Marlow Bridge reopened this morning (Friday November 25) after a two month closure .

And thanks to the help of a local man, engineers were able to shorten the time taken on testing.

Robin Atkinson, a Fellow of the Institution of Structural Engineers and the Institution of Civil Engineers, created a computer model of the bridge that showed how it behaved in certain conditions.

Marlow Bridge, which opened in 1832, was substantially rebuilt in the 1960s and strengthened with longitudinal girders.

Mr Atkinson said these saved the bridge from more damaging stress than might otherwise have been caused by the 37-tonne lorry.

Simon Dando, Transport for Buckinghamshire's contract director, said the engineers' team was indebted to Mr Atkinson.

He said: "Access to this modelling helped us pinpoint the areas we needed to inspect and test."

Bucks County Council (BCC) chairman Val Letheren invited the town mayor, Bob Johnson, to join her to become the first car to drive across it since September 24.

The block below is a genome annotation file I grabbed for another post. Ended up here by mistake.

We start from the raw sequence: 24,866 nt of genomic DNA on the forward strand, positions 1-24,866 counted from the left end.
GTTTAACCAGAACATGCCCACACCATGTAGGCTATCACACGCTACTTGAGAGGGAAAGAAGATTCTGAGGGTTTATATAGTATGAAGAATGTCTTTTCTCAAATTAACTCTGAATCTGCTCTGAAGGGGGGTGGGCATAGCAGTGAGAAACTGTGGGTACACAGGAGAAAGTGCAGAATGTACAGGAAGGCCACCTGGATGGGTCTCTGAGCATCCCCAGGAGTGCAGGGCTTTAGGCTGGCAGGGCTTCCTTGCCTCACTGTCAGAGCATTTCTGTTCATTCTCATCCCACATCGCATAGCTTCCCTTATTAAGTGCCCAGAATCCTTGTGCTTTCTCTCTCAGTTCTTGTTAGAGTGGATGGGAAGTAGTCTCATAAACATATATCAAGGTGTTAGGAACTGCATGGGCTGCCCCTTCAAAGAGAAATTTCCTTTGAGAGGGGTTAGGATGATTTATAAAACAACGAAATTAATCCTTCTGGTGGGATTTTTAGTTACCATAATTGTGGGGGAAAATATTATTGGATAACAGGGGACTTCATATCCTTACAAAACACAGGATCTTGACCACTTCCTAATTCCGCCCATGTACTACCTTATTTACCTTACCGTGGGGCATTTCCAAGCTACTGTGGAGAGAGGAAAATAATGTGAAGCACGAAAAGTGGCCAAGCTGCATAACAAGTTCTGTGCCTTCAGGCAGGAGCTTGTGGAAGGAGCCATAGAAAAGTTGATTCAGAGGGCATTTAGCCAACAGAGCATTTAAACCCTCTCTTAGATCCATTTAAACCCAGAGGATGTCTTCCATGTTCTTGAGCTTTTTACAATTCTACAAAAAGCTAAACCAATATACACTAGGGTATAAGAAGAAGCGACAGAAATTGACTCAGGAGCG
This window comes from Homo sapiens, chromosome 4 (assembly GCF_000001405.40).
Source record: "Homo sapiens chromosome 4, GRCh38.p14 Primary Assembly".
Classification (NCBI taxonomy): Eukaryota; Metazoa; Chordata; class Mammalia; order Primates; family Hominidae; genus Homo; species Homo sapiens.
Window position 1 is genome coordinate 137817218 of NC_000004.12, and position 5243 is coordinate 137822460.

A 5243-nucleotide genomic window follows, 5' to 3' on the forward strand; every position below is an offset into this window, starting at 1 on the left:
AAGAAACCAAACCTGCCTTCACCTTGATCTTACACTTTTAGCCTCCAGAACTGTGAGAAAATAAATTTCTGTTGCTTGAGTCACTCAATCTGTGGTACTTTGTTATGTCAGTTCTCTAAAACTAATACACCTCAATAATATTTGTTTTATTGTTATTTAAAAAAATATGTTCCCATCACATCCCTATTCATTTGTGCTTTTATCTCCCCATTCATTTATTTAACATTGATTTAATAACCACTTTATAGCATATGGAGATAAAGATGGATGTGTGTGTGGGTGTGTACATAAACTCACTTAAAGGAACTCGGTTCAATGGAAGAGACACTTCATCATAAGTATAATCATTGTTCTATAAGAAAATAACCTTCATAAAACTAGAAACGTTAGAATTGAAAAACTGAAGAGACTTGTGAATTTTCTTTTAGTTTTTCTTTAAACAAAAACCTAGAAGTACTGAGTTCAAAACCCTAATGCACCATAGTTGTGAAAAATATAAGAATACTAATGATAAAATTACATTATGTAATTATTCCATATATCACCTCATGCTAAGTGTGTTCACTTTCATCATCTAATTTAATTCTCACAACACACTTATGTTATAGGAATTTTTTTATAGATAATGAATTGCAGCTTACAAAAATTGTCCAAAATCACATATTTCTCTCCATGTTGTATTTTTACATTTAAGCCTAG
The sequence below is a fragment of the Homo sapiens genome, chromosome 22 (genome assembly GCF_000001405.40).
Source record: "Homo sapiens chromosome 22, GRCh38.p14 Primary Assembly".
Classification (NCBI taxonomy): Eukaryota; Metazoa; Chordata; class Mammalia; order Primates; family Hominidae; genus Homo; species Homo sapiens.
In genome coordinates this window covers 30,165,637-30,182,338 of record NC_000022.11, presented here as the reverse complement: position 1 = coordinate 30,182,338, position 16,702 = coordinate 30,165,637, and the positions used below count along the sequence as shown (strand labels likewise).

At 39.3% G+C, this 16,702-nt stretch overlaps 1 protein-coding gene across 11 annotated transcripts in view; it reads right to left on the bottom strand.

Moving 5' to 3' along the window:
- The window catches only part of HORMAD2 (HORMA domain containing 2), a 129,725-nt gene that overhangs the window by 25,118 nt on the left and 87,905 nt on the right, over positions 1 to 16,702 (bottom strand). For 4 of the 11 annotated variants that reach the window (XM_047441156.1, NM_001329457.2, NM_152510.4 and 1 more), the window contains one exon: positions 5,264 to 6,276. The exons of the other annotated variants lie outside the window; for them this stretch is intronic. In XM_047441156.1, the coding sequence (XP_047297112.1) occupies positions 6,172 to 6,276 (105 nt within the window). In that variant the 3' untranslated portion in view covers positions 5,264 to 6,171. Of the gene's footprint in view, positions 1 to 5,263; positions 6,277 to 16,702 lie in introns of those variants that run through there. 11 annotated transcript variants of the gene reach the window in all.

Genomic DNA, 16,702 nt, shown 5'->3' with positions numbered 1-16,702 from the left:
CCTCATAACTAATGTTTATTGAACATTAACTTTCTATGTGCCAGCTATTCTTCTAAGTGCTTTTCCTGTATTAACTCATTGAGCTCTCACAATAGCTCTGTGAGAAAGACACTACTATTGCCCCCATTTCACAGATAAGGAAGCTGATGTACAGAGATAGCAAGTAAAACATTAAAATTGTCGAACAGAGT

Mrs Letheren drove the mayor after the cut the ribbon to celebrate the reopening.

The bridge was shut to traffic after a 37 tonne lorry tried to cross it .


Mrs Letheren said: "This is a great day for Marlow residents and traders.

"I'm so pleased we've been able to open the bridge in time for the Christmas shopping period."

Mr Johnson said: 'I'm pleased that such extensive testing has shown our bridge is safe. Now we can get on and encourage people back to shop local in Marlow and make it a bumper Christmas for the town.'

Mark Shaw , BCC cabinet member for transport said: "The bridge is very special to the people of Marlow and Bisham.

"I'm very grateful for the utmost care our engineers have taken with their tests, which I know is exactly what people would expect of us.

"I'm sure today's opening is the best present we could have given the people of Marlow for Christmas."

The cost of the five weeks of inspection is expected to run into tens of thousands of pounds.

According to Mr Shaw this will be covered by the insurers of the Lithuanian haulage company, Girteka, whose lorry crossed and broke the bridge.

Engineers say the three-tonne weight restriction will remain, and recommend replacement of one of the suspension hangers and pins supporting the approach road deck.